City headteacher calls for Ofsted change after under-fire head's death
A CITY headteacher has called for ‘change’ in how schools are inspected following the death of a fellow head who took her own life.
Neil Morris, headteacher at Christopher Whitehead Language College in Worcester, said he would like to see Ofsted inspections overhauled as a result of the death of headteacher Ruth Perry.
The family of Ms Perry, who was head of a primary school in Reading, said she took her own life ahead of the publication of an Ofsted inspection which downgraded her ‘outstanding’ primary school to ‘inadequate.’
The head of the Bromwich Road school said there was an “absolute need” for accountability and inspections but often found Ofsted’s ratings “too simplistic” and that ‘something should change’ in light of Ms Perry’s death – adding that he, and many other teachers, were experiencing dropping confidence in the school watchdog.
Mr Morris also said the pressure of Ofsted was driving many teachers away and was a “huge factor” in putting people off teaching.
Ms Perry’s family blamed Ofsted and the “intolerable pressure” it had put her under for her death which led to unions calling for inspections to be halted.
This resulted in one headteacher revealing that she planned to block Ofsted from her school in protest – calling on other heads to do the same.
Despite the dwindling trust in Ofsted, Mr Morris would not say whether he was prepared to block inspectors from the doors of Christopher Whitehead but did say he would scrap judgments altogether in favour of a ‘report card’ system.
“I would say that a lot of us in the profession are not very confident about the worth of Ofsted,” he said.
“I’ve had times where we have been awarded ‘outstanding’ and I didn’t feel that we were ‘outstanding’ but at the same time, there have been times when we have had not-so-good ratings and I felt we were much better than that.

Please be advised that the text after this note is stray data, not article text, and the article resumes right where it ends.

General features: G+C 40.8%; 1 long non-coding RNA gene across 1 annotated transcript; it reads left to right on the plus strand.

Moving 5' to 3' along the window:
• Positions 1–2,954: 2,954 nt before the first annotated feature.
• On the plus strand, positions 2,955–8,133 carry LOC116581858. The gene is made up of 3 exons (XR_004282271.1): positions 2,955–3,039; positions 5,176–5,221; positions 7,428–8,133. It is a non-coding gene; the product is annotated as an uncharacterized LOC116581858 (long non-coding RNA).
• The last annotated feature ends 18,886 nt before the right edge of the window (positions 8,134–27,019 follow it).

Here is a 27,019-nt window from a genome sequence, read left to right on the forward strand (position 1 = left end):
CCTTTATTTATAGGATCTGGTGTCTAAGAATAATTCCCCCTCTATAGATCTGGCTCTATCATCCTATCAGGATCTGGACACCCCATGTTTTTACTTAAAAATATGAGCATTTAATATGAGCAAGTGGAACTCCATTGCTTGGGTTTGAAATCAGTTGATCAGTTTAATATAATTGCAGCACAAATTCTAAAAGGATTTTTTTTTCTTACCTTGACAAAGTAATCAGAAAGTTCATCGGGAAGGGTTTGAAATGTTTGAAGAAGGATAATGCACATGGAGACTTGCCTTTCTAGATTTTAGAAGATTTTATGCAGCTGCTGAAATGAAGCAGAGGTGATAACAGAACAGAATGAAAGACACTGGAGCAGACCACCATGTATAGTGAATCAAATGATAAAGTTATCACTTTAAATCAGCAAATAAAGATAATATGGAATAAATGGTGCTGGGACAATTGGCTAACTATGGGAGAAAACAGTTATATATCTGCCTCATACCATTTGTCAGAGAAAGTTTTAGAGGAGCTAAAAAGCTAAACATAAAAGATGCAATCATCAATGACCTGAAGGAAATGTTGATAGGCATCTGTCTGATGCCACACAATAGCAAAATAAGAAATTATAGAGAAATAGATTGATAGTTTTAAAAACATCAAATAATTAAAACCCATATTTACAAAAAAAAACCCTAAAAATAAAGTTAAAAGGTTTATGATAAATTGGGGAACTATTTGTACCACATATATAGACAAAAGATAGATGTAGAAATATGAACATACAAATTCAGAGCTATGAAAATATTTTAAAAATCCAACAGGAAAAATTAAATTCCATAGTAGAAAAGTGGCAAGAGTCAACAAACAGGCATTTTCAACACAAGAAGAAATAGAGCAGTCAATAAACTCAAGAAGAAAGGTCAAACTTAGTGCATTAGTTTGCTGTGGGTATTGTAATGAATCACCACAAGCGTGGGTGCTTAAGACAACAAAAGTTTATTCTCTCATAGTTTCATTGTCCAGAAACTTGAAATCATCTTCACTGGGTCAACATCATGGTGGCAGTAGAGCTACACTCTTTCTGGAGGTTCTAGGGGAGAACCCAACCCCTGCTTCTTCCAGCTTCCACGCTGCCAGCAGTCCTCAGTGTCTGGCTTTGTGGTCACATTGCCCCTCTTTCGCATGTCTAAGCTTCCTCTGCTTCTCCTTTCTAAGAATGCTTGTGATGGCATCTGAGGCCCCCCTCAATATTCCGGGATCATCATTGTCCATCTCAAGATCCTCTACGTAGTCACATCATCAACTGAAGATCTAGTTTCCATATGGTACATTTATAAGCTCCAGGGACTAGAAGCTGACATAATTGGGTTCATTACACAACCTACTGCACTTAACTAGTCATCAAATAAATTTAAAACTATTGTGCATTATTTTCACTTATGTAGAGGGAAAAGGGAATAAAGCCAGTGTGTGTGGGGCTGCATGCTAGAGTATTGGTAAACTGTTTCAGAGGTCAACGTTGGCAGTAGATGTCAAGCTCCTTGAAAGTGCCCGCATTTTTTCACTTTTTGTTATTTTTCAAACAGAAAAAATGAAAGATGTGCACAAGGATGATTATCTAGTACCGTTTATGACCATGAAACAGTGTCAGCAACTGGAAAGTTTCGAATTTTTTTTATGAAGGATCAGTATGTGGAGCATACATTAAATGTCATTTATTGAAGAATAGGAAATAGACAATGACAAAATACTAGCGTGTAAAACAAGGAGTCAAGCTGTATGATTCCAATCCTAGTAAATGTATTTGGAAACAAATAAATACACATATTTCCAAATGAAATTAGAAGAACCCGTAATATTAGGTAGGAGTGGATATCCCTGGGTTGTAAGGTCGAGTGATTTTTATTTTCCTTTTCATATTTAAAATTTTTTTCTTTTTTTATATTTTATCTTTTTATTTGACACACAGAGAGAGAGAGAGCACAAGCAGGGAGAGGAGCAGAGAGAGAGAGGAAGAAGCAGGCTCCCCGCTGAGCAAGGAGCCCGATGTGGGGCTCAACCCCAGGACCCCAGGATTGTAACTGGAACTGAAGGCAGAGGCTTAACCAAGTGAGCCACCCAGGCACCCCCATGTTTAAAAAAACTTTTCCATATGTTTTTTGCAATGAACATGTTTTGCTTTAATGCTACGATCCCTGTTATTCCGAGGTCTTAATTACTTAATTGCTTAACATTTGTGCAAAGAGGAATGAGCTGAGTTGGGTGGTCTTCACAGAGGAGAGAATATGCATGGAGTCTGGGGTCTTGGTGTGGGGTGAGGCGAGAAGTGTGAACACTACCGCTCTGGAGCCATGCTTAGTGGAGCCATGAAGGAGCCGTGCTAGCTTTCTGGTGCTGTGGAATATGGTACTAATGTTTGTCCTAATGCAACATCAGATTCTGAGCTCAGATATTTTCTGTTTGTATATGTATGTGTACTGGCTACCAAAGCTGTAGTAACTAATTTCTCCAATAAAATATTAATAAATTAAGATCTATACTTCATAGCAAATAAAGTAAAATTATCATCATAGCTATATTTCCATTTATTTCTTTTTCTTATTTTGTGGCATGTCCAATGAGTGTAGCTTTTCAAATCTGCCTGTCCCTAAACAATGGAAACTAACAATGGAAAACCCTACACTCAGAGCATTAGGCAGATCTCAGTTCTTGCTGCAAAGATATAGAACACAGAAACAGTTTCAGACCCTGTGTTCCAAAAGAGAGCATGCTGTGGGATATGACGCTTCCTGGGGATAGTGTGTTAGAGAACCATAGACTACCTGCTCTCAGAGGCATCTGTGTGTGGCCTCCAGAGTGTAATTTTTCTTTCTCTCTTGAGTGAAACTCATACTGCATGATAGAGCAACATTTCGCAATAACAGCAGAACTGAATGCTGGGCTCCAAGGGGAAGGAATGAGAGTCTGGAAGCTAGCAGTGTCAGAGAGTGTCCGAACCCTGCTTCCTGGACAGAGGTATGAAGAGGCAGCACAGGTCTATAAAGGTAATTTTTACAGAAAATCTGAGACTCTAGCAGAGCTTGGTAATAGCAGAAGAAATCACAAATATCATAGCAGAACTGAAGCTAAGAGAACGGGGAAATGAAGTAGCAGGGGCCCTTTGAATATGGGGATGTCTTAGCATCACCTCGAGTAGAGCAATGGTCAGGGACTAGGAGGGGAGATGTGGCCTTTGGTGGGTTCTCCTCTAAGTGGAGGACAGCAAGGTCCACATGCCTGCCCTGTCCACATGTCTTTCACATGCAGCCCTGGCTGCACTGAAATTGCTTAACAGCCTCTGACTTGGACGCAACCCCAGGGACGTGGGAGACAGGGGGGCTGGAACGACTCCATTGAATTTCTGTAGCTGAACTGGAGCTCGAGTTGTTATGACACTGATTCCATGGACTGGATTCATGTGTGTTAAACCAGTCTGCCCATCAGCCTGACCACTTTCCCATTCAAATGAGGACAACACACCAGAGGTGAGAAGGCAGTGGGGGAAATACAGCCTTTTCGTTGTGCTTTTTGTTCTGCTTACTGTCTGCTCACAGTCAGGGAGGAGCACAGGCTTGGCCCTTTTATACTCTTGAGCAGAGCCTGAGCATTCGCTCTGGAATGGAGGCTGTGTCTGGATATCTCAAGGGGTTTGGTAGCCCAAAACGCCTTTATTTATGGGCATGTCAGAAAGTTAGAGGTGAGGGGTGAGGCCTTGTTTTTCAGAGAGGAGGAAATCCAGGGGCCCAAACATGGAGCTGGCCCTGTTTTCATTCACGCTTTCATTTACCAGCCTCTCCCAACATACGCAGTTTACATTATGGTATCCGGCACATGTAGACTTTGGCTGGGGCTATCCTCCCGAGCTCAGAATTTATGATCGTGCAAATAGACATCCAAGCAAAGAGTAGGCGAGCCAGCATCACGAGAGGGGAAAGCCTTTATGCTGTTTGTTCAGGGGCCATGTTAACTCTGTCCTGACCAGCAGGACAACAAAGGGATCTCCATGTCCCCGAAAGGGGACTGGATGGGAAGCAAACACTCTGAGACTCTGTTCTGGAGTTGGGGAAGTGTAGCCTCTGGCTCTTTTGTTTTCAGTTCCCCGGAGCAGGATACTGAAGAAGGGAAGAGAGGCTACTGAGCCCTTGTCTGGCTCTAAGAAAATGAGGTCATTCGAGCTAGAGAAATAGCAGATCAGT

“I think there is an absolute need for accountability and inspections, but I think Ofsted can be quite simplistic,” he added.
“If it was me, I would do no judgements and just have a report card.”
The ‘report card’ system is being pushed by Labour as an alternative to Ofsted’s current grading system – which rates schools either outstanding, good, requires improvement or inadequate – and would instead show where schools are succeeding and need improving but so far the proposal, which would only be brought in after consulting with schools, has little detail.
Mr Morris said he would push for Ofsted to use ‘regional’ teams of inspectors with a better knowledge of the ‘patch’– adding that the ‘stress and pressure’ of inspections was not only pushing people away from teaching but blocking people from joining in the first place.
“A lot of the inspectors can come and throw a grenade up and never go back to the school again,” he said.
“I think people might not understand that inspections involve quite a lot of preparation and there’s so much stress and so much pressure that people, in the end, will just no longer want to do the job.
“I think people are being put off doing the job and Ofsted is a huge factor in putting people off.”
Mr Morris said all schools were “vulnerable” regardless of a particular grade from Ofsted because they did not have the money or the support from the government.
“Nobody often looks behind the judgements,” he said. “Worcestershire has been one of the worst-funded for schools I’d say for at least the last 30 years.”